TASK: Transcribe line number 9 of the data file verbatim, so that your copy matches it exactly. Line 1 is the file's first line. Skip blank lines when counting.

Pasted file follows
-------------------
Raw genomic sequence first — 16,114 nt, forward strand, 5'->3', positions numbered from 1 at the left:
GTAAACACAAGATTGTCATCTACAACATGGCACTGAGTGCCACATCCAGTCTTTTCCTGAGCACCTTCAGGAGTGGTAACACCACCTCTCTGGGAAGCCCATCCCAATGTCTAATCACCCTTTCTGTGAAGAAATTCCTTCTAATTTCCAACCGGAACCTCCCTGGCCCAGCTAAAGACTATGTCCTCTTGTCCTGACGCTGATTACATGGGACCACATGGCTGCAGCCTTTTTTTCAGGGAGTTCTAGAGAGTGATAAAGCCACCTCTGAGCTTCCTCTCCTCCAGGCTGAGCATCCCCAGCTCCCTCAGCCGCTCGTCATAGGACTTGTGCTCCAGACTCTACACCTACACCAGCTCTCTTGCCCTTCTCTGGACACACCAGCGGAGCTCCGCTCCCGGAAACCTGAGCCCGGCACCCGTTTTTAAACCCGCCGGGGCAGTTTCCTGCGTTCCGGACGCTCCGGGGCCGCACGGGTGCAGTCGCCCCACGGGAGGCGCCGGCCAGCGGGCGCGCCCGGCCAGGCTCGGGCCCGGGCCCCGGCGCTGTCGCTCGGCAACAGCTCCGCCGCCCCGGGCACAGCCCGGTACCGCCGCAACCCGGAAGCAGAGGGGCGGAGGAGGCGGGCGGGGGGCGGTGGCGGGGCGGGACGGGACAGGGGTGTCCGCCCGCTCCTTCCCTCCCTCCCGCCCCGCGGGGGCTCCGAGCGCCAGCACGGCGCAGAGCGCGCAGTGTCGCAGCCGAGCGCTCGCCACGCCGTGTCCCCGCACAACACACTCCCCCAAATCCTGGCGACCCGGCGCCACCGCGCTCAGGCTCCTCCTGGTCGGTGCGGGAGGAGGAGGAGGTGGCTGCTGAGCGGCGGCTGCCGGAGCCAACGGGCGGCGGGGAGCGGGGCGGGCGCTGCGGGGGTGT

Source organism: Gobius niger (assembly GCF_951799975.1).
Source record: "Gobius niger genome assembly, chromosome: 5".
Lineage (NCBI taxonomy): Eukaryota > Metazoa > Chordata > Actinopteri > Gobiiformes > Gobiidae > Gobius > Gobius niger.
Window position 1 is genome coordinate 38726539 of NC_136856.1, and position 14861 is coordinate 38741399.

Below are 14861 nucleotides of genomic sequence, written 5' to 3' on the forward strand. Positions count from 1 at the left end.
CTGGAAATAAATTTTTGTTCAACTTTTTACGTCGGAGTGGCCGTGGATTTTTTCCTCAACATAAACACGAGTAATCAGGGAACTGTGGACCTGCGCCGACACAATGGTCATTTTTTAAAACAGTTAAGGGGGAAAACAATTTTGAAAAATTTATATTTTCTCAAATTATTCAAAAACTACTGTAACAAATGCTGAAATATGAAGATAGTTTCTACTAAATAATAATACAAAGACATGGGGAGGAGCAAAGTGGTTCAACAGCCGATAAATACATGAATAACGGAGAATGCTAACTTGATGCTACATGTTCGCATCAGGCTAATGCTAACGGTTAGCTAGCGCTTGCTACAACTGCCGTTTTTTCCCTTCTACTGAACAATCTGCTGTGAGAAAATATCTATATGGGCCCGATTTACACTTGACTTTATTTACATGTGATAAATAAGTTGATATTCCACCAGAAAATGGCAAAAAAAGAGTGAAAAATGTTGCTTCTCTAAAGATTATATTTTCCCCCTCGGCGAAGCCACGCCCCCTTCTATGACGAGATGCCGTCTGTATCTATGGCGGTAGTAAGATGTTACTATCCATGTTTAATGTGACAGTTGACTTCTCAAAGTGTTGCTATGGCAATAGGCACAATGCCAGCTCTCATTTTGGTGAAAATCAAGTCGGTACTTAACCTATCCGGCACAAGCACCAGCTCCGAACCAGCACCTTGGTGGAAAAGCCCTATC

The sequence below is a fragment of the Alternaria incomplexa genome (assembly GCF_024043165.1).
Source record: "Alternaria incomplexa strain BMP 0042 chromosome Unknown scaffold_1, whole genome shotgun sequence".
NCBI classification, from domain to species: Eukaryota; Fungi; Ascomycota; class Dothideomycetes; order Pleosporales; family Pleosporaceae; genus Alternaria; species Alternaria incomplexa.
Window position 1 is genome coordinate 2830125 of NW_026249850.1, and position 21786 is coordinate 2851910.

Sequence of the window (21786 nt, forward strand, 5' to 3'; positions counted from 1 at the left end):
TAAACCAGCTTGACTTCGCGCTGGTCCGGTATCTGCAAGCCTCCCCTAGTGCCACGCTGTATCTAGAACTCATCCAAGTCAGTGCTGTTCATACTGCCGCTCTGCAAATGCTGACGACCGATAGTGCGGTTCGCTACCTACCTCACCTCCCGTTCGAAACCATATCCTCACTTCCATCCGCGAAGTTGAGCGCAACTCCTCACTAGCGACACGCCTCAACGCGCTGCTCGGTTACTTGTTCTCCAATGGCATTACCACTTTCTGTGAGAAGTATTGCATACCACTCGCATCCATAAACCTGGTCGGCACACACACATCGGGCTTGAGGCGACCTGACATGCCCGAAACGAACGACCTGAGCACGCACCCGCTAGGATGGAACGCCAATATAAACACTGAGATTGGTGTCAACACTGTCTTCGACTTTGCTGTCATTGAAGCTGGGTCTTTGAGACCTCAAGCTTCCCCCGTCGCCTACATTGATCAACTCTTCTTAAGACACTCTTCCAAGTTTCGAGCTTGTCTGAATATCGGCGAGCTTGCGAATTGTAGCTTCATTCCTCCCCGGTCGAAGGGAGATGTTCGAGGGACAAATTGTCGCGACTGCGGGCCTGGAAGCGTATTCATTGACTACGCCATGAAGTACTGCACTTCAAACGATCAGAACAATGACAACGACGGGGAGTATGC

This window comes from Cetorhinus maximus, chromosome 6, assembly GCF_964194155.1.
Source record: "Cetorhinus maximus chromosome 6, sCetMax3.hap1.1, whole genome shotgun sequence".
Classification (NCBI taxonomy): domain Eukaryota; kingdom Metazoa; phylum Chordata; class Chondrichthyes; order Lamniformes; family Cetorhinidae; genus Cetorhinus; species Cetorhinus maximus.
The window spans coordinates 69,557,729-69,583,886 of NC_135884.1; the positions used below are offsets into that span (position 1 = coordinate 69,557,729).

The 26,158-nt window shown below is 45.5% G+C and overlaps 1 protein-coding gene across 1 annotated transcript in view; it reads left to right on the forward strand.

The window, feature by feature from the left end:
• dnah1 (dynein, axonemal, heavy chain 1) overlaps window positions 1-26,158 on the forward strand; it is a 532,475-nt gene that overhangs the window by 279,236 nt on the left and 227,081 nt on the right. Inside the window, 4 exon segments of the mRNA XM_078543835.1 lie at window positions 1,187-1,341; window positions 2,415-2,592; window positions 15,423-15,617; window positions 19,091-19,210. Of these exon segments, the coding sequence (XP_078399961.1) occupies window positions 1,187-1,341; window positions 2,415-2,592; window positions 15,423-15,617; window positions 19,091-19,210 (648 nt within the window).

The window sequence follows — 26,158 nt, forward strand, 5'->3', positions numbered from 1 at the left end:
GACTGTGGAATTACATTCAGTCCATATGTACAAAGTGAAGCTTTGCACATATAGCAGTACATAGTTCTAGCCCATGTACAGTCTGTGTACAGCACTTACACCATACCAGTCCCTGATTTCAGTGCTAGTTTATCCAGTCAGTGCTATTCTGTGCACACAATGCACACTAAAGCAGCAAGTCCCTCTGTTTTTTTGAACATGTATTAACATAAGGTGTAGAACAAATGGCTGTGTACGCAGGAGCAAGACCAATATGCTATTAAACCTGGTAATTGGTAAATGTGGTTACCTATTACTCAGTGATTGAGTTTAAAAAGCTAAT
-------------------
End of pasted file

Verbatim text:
The sequence below is a fragment of the Alternaria incomplexa genome (assembly GCF_024043165.1).